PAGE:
George Clooney to Present Million Dollar Humanitarian Prize in Yerevan
The Aurora Prize for Awakening Humanity was created in the memory of the Armenian Genocide.
George Clooney will present a $1 million prize for those people who intervene to preserve lives and advance humanitarian causes in the midst of crises.
Clooney — who will travel to Armenian capital Yerevan next month to hand out the award, accompanied by his wife, prominent British-Lebanese human rights lawyer Amal Clooney — is a co-chair of the Aurora Prize for Awakening Humanity. The $100,000 main prize will be awarded to one of four finalists chosen for their courage in saving lives in the face of human hatred. He or she will then select an organization to receive a $1 million grant.
Clooney, known for his Not on Our Watch project to eliminate genocide — and a highly publicized visit to Sudan in 2014 — has teamed up with 100 Lives, an initiative set up by Armenian businessmen and philanthropists Vartan Gregorian, Ruben Vardanyan and Noubar Afeyan to commemorate those who helped people during the Armenian Genocide that began in 1915 and to "continue in their spirit by supporting people and organizations that keep the legacy of gratitude alive."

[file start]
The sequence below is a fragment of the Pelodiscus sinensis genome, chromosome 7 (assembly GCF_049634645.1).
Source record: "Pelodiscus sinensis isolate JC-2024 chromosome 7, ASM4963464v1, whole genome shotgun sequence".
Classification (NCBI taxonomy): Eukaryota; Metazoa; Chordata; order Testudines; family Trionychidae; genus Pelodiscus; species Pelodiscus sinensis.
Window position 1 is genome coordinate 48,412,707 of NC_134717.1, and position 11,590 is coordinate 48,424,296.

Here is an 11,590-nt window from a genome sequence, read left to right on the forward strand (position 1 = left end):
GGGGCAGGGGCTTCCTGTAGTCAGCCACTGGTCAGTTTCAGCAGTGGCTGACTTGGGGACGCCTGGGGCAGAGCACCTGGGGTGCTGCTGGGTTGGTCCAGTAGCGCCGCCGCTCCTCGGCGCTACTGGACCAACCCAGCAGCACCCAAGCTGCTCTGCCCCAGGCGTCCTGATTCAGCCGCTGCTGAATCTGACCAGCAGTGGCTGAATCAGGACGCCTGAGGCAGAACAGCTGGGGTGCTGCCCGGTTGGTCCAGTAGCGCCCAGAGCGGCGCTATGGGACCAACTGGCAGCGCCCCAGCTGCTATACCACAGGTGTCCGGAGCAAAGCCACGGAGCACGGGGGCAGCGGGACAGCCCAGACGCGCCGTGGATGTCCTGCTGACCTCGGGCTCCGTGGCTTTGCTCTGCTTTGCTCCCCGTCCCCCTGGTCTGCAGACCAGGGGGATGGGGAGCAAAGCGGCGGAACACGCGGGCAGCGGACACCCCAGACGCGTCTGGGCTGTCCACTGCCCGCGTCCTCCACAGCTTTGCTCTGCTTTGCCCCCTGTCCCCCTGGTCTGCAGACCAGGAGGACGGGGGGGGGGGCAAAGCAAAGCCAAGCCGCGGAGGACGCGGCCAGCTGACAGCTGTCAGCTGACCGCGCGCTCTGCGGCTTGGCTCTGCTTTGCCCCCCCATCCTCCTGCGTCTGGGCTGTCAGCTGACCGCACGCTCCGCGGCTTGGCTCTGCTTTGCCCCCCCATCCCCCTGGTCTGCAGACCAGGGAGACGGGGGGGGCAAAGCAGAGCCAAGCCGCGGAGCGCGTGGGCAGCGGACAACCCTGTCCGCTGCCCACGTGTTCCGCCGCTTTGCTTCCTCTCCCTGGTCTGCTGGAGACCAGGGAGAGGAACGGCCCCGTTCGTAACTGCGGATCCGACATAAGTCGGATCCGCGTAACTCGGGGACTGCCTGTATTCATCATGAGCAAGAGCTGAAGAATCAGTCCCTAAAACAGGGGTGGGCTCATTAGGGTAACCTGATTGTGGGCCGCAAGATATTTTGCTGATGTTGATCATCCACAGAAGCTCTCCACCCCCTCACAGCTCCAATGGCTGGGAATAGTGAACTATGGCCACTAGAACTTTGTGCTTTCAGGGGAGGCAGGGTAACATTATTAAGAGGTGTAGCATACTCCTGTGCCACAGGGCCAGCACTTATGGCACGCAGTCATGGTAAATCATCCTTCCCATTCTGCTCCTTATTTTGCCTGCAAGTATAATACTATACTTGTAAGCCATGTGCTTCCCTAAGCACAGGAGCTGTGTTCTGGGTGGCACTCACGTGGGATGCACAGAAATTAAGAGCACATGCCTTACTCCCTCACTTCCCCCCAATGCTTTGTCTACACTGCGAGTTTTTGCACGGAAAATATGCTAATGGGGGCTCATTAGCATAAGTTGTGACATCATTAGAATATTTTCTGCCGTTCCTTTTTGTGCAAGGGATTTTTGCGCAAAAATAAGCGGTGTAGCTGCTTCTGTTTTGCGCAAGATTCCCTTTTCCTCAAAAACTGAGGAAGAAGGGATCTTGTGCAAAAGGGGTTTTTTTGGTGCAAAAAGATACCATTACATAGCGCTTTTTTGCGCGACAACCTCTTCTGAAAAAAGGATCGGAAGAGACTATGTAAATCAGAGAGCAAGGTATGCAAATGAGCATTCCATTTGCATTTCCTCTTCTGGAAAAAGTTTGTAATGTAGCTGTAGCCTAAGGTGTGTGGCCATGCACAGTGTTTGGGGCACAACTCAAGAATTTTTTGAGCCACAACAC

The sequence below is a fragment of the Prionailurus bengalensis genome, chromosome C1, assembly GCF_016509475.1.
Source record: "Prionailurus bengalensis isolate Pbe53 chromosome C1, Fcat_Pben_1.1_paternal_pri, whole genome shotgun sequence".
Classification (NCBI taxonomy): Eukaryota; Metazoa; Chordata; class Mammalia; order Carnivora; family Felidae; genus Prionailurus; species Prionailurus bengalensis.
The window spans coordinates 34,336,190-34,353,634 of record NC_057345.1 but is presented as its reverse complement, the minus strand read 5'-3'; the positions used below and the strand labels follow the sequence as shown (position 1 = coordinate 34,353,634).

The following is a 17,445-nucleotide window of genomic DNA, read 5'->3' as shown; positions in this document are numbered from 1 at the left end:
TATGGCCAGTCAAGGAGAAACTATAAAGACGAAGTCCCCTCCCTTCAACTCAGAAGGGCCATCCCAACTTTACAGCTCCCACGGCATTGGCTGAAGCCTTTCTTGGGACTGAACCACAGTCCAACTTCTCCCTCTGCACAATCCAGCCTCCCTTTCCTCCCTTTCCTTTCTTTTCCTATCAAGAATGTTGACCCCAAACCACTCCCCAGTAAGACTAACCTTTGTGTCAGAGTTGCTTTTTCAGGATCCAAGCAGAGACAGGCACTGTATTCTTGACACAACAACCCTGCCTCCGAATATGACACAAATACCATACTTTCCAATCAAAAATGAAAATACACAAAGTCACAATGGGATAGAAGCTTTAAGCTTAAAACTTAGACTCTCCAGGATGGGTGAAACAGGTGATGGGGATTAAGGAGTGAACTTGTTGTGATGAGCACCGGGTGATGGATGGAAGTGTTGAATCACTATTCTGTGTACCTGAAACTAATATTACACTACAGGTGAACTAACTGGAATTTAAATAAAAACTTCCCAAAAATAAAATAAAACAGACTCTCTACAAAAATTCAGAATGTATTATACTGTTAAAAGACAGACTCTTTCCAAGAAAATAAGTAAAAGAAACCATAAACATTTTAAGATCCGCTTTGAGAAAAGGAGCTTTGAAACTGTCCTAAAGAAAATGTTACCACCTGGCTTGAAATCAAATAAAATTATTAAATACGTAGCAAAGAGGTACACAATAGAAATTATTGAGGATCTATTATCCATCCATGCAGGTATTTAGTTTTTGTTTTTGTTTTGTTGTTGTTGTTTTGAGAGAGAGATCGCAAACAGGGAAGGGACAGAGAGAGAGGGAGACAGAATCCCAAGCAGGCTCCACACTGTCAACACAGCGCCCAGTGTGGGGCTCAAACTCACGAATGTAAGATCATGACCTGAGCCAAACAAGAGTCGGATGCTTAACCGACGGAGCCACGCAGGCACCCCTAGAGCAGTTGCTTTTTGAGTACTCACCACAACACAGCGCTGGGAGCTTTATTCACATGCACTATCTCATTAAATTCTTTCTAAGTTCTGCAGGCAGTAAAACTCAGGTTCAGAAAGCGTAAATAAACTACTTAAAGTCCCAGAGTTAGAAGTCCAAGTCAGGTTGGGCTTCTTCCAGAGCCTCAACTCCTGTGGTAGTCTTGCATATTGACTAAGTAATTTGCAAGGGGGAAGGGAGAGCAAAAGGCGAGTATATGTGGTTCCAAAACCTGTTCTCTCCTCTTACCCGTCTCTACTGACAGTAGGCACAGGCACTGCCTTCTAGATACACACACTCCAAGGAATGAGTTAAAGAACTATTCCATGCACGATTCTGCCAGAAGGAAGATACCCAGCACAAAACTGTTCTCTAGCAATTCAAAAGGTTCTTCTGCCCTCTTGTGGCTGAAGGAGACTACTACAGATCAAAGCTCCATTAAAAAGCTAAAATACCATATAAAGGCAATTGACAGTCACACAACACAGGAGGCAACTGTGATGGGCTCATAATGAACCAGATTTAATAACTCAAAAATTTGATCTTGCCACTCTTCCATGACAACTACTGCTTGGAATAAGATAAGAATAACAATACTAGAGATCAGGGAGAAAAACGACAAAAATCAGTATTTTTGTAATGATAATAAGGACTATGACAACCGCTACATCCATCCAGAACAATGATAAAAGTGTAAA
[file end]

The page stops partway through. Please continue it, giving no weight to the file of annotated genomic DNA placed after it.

Amal Clooney is separately involved as patron of a scholarship in her name that will send one female student from Lebanon each year to an international baccalaureate program at UWC Dilijan, a college in Armenia.
The Yerevan visit includes a global forum on genocide, The Aurora Dialogues and a tour of the Armenia Genocide Museum. It will end with the prize award ceremony on Sunday April 24.
The four finalists for the prize are an orphanage founder in the central African state of Burundi who stood up against a bloodthirsty mob; the only doctor serving 500,000 people in Sudan's Nuba Mountains; a Pakistani champion for indentured laborers; and a Roman Catholic priest who saved more than 1,000 Muslims from fatal persecution in the Central African Republic.
Clooney will be joined by other members of the prize selection committee that include Nobel Peace Prize winner and Holocaust survivor Elie Wiesel; former Irish president and former U.N. High Commissioner for Human Rights Mary Robinson and former Australian foreign minister Gareth Evans.